Day One: Wednesday, January 24th
Upon arriving to Montbrook, we were accompanied by a group of volunteers from Minnesota. They were a rather large class, yet I was lucky enough to get quite a few fossils from different taxon. At first, I seemed to be digging for quite some time before any evidence of fossils appeared. However, on the first find was a beautiful alligator tooth. It wasn’t very large, but it was in great shape and had a beautiful color.
Day Two: Wednesday, January 31st
Today’s dig was a bit different than last time. It had rained this past Monday, so conditions were slippery to say the least. There were areas throughout the site that were completely filled with water. The section I was in was about a meter or so above my previous site last week, so I spent most of my time digging away and carrying numerous buckets of sand to our dump pile.
Halfway through the day, we all assisted in trying to empty out a large puddle that covered the gomphothere jaw that was uncovered last week. With all the rain, some fossils moved around a bit and Jeanette found a nice peripheral scute from a turtle. Later on in the day, I did uncover a section of an alligator vertebra as well as a fish vertebra.
Jason was digging out by the “turtle death zone” and came across this beautiful Megalodon tooth. The preservation of this tooth was amazing as you can tell by the wonderful serrations around the edges. It felt great being able to hold a fossil of the largest shark that ever lived. A tooth that hasn’t seen light in millions of years!
Day Three: Wednesday, February 8th
Fossil hunting isn’t always filled with incredible finds despite being in an area so rich with bones. Since things have been pretty wet at the site, we’ve began working at a higher area where there wasn’t much of anything but sand. Before reaching any fossils, a large amount of this sandy soil needed to be hauled off. Though my day was primarily filled with carrying buckets to the dump pile, others were lucky to find some pretty great things!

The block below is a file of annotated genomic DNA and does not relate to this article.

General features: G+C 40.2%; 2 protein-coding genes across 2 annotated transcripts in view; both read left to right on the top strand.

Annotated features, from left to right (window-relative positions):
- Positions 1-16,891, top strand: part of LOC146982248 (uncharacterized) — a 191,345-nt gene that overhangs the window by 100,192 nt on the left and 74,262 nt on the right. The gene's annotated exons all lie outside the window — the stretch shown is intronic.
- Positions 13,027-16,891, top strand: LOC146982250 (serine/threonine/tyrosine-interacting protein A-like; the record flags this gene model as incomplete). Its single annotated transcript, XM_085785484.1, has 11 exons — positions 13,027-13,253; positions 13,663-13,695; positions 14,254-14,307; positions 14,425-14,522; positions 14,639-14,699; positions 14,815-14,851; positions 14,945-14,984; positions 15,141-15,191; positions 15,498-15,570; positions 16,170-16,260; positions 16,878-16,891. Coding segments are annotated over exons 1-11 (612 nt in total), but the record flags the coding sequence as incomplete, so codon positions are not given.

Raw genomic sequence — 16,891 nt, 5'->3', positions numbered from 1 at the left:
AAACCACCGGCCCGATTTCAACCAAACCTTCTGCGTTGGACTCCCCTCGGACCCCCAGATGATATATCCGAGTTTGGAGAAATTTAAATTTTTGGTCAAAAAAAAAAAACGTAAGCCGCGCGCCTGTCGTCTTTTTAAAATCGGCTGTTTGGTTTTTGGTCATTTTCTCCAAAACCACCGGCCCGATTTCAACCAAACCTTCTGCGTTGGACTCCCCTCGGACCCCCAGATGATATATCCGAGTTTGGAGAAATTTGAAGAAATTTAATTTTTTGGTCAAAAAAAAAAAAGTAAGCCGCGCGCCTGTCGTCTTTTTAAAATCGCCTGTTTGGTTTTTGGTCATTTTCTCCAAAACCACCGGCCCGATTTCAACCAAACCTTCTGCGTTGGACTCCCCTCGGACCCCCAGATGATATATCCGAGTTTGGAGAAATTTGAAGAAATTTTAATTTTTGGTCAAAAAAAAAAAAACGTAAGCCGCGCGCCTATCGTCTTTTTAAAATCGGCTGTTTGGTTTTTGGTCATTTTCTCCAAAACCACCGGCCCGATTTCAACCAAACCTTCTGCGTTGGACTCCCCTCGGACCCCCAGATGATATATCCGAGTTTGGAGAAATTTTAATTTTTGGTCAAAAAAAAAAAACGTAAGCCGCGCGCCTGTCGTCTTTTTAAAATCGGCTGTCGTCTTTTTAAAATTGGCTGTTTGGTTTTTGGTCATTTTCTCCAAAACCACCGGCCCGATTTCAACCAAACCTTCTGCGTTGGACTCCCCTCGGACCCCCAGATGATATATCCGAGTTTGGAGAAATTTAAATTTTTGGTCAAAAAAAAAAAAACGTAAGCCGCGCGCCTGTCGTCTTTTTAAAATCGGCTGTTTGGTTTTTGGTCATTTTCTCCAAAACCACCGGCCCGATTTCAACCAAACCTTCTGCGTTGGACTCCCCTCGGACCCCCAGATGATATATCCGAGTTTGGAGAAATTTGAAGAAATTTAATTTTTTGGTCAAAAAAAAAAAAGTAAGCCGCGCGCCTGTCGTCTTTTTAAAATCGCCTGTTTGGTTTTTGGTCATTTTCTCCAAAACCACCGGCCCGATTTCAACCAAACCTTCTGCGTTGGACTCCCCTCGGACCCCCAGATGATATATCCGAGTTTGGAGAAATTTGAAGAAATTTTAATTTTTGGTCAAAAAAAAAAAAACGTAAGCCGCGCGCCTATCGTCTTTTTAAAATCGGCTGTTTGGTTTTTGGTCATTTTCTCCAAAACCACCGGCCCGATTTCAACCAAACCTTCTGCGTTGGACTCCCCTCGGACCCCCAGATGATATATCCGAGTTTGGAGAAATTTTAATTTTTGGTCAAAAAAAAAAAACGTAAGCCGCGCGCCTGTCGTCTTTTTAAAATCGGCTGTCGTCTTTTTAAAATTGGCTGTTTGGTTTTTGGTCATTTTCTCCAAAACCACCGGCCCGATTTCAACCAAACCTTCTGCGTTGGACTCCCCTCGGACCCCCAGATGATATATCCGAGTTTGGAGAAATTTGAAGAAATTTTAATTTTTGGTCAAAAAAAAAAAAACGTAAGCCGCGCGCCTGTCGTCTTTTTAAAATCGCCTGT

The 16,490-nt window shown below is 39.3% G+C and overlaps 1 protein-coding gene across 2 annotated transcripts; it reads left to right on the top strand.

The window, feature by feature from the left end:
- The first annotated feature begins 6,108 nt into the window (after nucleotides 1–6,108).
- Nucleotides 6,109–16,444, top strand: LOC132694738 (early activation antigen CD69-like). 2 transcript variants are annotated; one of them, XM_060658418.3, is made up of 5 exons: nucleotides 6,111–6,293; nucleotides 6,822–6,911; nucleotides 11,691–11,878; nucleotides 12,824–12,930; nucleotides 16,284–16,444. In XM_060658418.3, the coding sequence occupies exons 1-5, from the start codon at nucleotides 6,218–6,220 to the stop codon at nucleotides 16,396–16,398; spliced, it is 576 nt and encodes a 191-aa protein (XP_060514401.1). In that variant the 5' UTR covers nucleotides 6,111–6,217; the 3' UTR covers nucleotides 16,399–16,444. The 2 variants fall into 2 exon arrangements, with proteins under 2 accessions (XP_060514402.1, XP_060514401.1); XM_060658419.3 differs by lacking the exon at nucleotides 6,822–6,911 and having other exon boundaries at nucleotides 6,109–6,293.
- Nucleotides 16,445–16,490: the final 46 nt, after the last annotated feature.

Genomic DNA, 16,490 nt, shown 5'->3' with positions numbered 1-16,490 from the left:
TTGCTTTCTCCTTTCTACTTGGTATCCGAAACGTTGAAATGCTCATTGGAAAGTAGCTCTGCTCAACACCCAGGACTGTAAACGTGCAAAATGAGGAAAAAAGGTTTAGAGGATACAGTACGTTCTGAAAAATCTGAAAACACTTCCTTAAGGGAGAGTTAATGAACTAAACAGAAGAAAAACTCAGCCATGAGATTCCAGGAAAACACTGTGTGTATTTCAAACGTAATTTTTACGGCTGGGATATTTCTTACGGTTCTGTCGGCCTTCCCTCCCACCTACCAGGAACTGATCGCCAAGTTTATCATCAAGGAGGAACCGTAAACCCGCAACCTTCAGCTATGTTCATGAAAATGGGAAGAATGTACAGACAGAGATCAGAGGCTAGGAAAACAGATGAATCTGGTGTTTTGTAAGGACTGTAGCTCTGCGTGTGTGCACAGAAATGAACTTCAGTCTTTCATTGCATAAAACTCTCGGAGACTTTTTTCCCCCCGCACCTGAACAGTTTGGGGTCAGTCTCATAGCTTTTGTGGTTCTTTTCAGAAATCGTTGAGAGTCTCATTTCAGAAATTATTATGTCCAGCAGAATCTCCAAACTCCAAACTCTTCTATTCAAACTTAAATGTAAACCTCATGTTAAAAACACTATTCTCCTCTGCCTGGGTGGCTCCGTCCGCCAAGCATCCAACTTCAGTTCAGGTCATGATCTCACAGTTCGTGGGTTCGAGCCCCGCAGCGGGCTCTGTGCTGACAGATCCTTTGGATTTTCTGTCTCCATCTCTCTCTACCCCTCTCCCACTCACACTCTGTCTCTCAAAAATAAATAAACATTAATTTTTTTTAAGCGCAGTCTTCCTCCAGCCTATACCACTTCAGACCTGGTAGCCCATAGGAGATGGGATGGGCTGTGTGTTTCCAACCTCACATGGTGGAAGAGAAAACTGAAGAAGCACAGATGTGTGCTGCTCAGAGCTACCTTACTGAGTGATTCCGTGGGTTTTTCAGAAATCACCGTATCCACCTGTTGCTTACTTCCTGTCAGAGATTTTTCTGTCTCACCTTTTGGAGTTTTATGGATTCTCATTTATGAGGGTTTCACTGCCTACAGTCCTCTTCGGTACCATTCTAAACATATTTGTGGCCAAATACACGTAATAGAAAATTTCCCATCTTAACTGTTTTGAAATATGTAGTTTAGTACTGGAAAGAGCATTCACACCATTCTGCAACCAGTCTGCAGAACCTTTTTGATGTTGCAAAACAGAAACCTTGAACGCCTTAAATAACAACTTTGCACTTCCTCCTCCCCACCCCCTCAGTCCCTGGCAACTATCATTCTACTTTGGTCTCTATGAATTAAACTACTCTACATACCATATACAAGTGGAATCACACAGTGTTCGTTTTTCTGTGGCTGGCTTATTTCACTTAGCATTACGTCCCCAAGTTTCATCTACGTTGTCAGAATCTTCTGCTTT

During the end of the dig last week, Jason uncovered part of an alligator’s skull in the same area as the megalodon tooth. He wasn’t sure how much was present but began digging away during this week’s dig. He made a lot of progress and as you can see the head looks perfectly molded with some vertebrae trailing behind.
As you look a bit closer, you can see some of the vertebrate processes sticking out just behind where the back of the skull would be. Also visible is part of the quadrate and lower jaw which is quite unusual and possibly indicating a complete skull and possible skeleton.
Jason began making a jacket for the alligator which would then be further processed back at the lab. Once the jacket dries, it will be dug out carefully and taken to the museum. The rest of the skeleton will be worked on in sections with the hope that it is completely intact. With the patience and careful eye of museum staff and volunteers, this specimen will make a fantastic addition to the collections.
Final Day! Wednesday, February 21st
Click on images for the story…
Little did I know, this square was hiding a nice Trachemys shell and 2 alligator skulls!
This is the first alligator I uncovered. The first sight of bone was of the occipital condyle. As I continued digging around the specimen I started uncovering teeth which was extremely exciting. The preservation wasn’t ideal as it was in a bunch of pieces but somewhat intact.
As I began digging into the next square in order to build a small perimeter for the first alligator, I hit some bone which at first seemed to be thick sandstone. Jason was able to confirm that it was another alligator and possibly a much larger one. I couldn’t believe that another apparently intact skull, was just beside the first. I was thrilled and disappointed. The day was filled with great finds and flew by but I was unable to see both skulls get jacketed. This was definitely my favorite dig!